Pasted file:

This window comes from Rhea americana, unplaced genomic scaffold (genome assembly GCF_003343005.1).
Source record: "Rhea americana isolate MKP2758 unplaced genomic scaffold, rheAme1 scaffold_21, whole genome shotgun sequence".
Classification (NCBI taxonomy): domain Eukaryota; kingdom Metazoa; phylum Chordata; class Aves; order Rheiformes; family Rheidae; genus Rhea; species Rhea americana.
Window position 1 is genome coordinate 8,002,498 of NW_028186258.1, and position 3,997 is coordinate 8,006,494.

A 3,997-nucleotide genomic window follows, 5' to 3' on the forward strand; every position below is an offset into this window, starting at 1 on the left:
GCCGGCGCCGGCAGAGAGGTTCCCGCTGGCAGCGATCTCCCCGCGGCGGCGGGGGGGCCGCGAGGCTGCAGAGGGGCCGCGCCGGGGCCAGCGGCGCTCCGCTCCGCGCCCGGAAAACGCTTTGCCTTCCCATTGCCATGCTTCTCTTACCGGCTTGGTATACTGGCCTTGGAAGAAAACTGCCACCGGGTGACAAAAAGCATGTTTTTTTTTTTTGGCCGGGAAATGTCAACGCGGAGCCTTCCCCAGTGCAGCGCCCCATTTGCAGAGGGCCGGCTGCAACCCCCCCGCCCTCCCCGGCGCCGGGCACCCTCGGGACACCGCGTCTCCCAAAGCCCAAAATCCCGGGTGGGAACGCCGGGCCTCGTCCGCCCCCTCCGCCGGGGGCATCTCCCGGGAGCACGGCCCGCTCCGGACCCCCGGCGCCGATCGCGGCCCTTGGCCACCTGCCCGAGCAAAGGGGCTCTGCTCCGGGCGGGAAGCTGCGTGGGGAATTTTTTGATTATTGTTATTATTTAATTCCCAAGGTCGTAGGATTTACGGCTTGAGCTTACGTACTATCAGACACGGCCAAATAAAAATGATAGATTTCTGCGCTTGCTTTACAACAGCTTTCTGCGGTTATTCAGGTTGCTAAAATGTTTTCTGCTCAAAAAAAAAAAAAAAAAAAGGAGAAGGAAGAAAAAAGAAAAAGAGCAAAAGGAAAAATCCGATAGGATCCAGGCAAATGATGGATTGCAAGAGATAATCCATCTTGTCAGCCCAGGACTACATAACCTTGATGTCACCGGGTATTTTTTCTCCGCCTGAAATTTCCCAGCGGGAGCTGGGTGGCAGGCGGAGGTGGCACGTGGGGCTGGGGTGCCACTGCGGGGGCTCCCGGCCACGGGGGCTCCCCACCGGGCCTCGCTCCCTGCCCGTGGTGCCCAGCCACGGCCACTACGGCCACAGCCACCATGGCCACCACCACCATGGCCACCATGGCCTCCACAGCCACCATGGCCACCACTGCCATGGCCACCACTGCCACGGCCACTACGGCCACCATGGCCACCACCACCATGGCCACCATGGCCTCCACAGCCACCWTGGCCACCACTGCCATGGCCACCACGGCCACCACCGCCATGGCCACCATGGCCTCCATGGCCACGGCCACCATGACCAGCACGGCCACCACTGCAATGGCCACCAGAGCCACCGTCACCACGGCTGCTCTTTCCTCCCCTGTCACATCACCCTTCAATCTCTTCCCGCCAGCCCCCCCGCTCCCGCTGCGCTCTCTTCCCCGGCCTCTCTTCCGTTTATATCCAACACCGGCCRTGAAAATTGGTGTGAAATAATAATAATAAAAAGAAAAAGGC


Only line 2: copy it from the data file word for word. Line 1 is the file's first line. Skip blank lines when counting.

Source record: "Rhea americana isolate MKP2758 unplaced genomic scaffold, rheAme1 scaffold_21, whole genome shotgun sequence".